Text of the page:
Iran targets World Cup spot as China and Qatar target survival

SEOUL: Iran could become just the second team to advance through qualifying for the 2018 World Cup – after Brazil – while China and Qatar could be officially eliminated from contention in Asian qualifiers this week. Led by former Real Madrid and Portugal coach Carlos Queiroz, Iran has appeared at four World Cups but never managed back-to-back qualifications. Should Iran, four points clear at the top of Group A, defeat Uzbekistan in Tehran in front of what should be a capacity crowd of 100,000 on Monday night, then it will secure a spot with two games remaining. “We know there is still work to do but we have worked hard to get in a good position,” Queiroz, who took the job in 2011, told The Associated Press. “We don’t always have the same preparations that other big Asian countries have so it will be a great achievement to make it to the World Cup again.”

Iran has conceded just six goals in seven games in the third round of qualification, from which the top two teams in both groups get automatic spots at Russia 2018. The two third-place finishers enter a playoff series.”It will not be easy against Uzbekistan but we hope we can do it,” Queiroz said. “We have been ranked as the No. 1 Asian team by FIFA for over four years and we have more players in Europe than ever before.”

Today, South Korea can take a step to a ninth successive World Cup with a win in Qatar. The Taeguk Warriors sit in second, four points below Iran and one above Uzbekistan, but a series of indifferent performances has raised the possibility of missing out on the World Cup for the first time since 1982. Against Qatar – the recent diplomatic rift in the region meant that Korea traveled from United Arab Emirates to Doha via Kuwait on Saturday – defeat would see the team’s German coach Uli Stielike come under increasing pressure.

A 0-0 draw with Iraq in a friendly last week resulted in harsh criticism of the South Koreans, who had no shots on target.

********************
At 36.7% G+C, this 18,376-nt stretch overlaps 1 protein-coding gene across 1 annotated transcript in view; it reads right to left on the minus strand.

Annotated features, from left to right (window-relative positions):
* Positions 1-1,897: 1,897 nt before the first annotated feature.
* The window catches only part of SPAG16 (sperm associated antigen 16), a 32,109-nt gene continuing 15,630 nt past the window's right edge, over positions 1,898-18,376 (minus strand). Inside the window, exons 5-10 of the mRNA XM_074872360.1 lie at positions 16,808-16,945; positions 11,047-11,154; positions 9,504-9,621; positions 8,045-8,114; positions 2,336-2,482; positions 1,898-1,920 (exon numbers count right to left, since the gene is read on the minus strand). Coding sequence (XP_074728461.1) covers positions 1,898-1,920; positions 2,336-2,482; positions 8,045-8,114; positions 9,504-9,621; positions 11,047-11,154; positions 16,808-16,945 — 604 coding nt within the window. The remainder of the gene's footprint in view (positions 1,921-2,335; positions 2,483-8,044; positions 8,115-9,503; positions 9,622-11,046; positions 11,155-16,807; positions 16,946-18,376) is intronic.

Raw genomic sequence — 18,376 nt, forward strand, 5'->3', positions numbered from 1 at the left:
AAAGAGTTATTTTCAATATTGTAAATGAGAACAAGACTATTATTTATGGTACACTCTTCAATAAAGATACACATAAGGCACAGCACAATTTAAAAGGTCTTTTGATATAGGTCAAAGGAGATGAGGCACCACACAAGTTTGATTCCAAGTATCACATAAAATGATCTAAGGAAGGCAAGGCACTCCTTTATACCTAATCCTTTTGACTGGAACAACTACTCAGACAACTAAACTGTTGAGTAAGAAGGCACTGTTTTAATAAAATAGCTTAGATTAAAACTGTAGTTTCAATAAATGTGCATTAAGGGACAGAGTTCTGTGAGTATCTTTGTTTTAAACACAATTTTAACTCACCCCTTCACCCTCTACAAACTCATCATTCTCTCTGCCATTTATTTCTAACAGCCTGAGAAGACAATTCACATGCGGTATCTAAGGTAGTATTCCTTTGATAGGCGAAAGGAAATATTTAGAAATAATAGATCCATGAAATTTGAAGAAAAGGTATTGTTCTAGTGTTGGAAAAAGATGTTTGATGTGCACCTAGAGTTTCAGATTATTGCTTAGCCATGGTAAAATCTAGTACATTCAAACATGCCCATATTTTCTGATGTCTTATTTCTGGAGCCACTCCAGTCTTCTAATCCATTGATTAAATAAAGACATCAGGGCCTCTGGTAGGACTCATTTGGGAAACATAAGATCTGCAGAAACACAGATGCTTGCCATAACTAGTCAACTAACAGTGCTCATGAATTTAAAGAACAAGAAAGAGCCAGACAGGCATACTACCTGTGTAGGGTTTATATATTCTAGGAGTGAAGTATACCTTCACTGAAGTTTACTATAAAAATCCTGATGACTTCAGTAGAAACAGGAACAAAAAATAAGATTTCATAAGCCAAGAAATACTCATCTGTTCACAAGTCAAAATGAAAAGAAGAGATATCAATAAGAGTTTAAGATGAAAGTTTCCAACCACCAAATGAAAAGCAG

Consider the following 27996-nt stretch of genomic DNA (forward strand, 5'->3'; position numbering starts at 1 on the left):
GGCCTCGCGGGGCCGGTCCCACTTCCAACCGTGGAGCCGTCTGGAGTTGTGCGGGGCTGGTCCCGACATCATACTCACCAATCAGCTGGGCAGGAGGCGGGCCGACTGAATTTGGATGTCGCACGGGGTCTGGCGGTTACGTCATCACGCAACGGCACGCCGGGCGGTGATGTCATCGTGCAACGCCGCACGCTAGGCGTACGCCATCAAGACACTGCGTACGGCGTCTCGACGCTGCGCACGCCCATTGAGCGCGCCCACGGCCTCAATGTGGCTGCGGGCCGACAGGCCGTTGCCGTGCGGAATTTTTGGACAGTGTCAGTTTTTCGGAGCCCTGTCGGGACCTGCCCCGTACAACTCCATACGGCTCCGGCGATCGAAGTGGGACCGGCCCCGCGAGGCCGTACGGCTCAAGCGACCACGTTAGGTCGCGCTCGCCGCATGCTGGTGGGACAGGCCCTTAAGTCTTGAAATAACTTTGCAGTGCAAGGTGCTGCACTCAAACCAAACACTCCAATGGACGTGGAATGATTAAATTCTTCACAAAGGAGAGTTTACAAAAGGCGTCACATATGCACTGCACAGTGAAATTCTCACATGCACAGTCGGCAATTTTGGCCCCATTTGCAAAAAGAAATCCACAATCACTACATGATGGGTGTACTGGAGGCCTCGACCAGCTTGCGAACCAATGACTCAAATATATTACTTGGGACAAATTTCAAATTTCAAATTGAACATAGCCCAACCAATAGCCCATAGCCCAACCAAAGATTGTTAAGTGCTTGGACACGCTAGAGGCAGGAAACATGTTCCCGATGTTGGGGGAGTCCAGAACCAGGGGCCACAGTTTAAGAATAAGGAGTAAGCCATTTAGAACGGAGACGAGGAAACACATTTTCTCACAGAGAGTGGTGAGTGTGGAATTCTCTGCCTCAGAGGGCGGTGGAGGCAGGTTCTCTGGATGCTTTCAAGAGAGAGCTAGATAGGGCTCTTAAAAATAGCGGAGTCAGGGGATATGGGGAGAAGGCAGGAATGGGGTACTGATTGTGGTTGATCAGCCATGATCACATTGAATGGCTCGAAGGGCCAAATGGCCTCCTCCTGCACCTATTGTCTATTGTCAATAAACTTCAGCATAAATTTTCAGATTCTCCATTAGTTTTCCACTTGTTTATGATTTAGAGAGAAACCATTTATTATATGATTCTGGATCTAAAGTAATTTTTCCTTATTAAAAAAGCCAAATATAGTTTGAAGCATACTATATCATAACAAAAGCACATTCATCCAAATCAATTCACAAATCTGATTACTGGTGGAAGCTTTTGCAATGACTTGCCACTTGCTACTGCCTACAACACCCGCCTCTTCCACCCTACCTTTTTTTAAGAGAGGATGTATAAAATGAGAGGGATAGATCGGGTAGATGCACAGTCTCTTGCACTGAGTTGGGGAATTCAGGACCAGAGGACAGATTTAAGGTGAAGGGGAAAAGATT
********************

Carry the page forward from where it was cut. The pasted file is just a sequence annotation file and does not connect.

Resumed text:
“The result was not good against Iraq but the atmosphere in the team is fine,” Son Heung-min, who scored 21 goals in the English Premier League season with Tottenham Hotspur. “I also did not play well against Iraq but we are preapring well for Qatar and we all know how important it is.”

Qatar, host of the 2022 World Cup, is last in Group A and already unable to finish in the top two in the group. Failure to win will officially end its already slim hopes of taking the playoff spot. In the other Group A game on Tuesday, Syria hosts China in the neutral venue of Malaysia. Syria has an outside chance of third place and is four points behind Uzbekistan. China must win or its faint hopes of automatic qualification will end, and even the play-offs could be out of reach.

“It is totally within our capabilities to defeat Syria,” China coach Marcello Lippi said after his team thrashed the Philippines 8-1 in a friendly last week. “If we lose to Syria both at home and away, then we deserve to be eliminated.” Three teams are level atop Group B with 16 points after Australia defeated Saudi Arabia 3-2 last week. That gives Japan a chance to move three points clear in top spot if it beats Iraq in a game played on neutral turf in Tehran.

Japan will be without Shinji Kagawa of Borussia Dortmund who was injured in a warm-up 1-1 draw against Syria, and coach Vahid Halilhodzic is expecting a tough time in Tehran. “Everyone in Japan thinks that qualification for the World Cup is going to be no problem,” Halilhodzic said. “But I’ll warn everyone, it is not going to be easy.” In the other Group B match Thailand, already out of contention, is looking for a first win in this stage at home to United Arab Emirates. – AP

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